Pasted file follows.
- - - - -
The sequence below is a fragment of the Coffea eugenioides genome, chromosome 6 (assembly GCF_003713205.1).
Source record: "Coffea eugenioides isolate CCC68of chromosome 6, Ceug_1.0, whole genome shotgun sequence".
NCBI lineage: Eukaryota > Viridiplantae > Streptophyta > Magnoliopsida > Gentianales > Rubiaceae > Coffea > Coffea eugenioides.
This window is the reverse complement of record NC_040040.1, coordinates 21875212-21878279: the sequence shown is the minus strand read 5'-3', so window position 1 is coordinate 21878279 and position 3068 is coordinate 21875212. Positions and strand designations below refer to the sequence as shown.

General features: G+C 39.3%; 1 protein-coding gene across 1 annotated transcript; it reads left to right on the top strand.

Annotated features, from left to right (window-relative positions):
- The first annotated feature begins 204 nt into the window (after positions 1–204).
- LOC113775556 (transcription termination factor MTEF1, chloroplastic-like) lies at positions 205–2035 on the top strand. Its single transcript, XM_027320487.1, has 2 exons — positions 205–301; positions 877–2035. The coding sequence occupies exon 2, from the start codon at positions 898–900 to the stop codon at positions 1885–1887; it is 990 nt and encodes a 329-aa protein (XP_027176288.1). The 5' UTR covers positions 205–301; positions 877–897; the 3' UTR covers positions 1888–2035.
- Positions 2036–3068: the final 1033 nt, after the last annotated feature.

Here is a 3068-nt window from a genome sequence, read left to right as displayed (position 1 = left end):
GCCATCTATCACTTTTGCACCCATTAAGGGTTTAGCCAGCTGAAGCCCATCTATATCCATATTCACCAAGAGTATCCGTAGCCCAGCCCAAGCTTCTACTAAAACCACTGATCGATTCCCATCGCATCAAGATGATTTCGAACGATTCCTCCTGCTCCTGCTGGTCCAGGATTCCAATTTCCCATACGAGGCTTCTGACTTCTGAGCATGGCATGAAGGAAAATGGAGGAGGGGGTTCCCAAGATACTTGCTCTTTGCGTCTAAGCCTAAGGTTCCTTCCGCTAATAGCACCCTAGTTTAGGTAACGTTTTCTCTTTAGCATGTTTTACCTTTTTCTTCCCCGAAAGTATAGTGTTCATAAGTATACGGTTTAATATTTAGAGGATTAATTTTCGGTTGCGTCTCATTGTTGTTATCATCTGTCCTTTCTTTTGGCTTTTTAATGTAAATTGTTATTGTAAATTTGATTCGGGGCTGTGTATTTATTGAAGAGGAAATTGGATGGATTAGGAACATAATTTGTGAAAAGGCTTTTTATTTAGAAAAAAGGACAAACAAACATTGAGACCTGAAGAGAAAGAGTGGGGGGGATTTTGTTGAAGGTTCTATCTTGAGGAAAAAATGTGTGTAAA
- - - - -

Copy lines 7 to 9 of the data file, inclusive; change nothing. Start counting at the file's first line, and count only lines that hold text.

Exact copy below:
- The first annotated feature begins 204 nt into the window (after positions 1–204).
- LOC113775556 (transcription termination factor MTEF1, chloroplastic-like) lies at positions 205–2035 on the top strand. Its single transcript, XM_027320487.1, has 2 exons — positions 205–301; positions 877–2035. The coding sequence occupies exon 2, from the start codon at positions 898–900 to the stop codon at positions 1885–1887; it is 990 nt and encodes a 329-aa protein (XP_027176288.1). The 5' UTR covers positions 205–301; positions 877–897; the 3' UTR covers positions 1888–2035.
- Positions 2036–3068: the final 1033 nt, after the last annotated feature.